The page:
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9 - The Ecosocialist Alternative

from Part II - The Economy and Environmental Sociology

Published online by Cambridge University Press:  05 November 2020

Katharine Legun
Affiliation:
Wageningen University and Research, The Netherlands
Julie C. Keller
Affiliation:
University of Rhode Island
Michael Carolan
Affiliation:
Colorado State University
Michael M. Bell
Affiliation:
University of Wisconsin, Madison
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Summary

The capitalist system cannot exist without unlimited “development,” “growth,” “expansion,” and it is leading, in the next few decades, to an ecological catastrophe without precedent in human history. A radical alternative must therefore be an anticapitalist one. Ecosocialism is one such antisystemic alternative. It is a current of ecological thought and action that appropriates the fundamental gains proposed in Marxism, while shaking off any productivist dross. Ecosocialists see both the logic of markets and the logic of bureaucratic authoritarianism, as it existed in the former USSR, as incompatible with the need to safeguard the environment in general and the climate in particular. Ecosocialism is an attempt to provide a radical civilizational alternative, based on the basic arguments of the ecological movement, and of the Marxist critique of political economy.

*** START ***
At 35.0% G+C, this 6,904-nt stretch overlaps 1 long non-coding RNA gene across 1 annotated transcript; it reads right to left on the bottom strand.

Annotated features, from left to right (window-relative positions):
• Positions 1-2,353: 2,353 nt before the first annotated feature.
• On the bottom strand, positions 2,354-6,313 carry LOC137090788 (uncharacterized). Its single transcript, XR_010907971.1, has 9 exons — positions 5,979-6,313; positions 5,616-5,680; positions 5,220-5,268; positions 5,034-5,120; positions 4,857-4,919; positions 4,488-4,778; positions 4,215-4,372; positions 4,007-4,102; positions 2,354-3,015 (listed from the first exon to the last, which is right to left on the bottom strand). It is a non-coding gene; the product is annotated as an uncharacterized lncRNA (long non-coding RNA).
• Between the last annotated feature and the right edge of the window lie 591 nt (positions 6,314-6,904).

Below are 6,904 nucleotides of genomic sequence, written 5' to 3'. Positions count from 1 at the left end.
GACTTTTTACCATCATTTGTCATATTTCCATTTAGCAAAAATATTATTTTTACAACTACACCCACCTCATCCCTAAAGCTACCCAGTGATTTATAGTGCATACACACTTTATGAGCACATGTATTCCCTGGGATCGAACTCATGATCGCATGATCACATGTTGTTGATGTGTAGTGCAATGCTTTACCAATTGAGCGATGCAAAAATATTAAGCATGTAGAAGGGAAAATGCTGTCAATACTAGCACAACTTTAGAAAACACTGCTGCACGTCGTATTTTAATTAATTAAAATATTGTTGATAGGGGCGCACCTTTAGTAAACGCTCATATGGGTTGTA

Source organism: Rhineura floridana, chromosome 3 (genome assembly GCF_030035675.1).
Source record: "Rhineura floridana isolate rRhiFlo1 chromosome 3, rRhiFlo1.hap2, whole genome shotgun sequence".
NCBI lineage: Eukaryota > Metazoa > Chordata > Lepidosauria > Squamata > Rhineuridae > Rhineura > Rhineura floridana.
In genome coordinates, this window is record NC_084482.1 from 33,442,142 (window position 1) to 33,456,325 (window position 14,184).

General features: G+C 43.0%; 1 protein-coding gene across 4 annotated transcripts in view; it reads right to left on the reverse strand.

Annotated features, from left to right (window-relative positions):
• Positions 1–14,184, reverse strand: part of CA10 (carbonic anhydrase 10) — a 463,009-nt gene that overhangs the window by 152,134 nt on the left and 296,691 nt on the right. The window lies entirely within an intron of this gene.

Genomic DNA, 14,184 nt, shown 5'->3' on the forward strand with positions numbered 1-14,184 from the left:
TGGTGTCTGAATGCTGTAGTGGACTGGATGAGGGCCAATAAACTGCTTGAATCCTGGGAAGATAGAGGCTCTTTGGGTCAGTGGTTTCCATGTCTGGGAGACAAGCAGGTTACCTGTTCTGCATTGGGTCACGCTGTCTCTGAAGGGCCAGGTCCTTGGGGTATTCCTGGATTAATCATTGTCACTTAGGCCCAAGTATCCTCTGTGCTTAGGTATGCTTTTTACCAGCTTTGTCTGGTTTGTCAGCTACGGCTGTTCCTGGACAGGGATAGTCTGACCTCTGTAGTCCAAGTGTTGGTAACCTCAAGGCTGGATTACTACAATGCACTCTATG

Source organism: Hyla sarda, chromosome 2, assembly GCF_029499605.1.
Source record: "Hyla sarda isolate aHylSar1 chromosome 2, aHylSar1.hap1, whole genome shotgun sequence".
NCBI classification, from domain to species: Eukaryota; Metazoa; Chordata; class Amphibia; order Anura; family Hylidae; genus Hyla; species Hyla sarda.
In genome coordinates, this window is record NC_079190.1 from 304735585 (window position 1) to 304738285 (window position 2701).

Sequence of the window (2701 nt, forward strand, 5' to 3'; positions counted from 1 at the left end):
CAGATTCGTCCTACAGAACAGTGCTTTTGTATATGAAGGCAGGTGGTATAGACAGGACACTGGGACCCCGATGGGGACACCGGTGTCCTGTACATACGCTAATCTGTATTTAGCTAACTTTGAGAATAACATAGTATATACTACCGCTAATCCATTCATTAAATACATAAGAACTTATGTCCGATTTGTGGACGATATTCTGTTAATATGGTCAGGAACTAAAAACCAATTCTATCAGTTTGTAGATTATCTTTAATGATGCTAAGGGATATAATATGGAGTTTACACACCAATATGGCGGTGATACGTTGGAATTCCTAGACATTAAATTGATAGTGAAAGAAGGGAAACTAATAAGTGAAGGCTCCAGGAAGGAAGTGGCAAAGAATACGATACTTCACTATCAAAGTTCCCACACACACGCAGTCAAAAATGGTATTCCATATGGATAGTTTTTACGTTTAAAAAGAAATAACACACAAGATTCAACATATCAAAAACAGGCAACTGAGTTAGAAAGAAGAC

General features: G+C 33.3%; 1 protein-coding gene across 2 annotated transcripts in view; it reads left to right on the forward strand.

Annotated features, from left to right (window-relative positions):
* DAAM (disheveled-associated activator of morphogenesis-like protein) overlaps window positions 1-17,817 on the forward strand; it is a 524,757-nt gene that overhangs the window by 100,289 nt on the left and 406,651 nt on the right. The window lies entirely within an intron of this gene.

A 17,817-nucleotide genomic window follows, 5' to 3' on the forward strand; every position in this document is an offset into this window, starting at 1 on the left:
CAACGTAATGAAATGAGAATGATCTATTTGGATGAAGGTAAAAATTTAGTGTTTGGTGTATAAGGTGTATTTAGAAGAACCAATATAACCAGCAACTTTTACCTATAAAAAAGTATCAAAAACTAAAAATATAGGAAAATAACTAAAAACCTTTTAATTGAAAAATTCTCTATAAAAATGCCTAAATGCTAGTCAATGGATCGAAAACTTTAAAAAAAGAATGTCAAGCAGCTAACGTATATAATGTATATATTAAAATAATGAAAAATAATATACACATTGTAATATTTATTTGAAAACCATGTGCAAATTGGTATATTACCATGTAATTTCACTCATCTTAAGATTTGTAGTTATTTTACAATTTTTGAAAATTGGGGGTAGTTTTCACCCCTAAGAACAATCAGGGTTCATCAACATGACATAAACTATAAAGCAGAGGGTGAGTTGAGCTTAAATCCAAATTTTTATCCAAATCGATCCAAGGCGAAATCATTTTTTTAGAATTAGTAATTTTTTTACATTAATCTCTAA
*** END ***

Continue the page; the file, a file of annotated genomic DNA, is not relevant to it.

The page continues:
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Publisher: Cambridge University Press
Print publication year: 2020

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References

Angus, Ian. (2016). Facing the Anthropocene, New York, Monthly Review Press.
Foster, John Bellamy. (2005). “Organizing Ecological Revolution,” Monthly Review, 57.5, 110.
Foster, John Bellamy (2007). “The Ecology of Destruction,” Monthly Review, 58. 9, 19.
Foster, John Bellamy (2009). The Ecological Revolution, New York, Monthly Review Press.
Kovel, Joel. (2007). The Enemy of Nature, New York, Zed Books.
Mandel, Ernest. (1992). Power and Money. A Marxist Theory of Bureaucracy, London, Verso.

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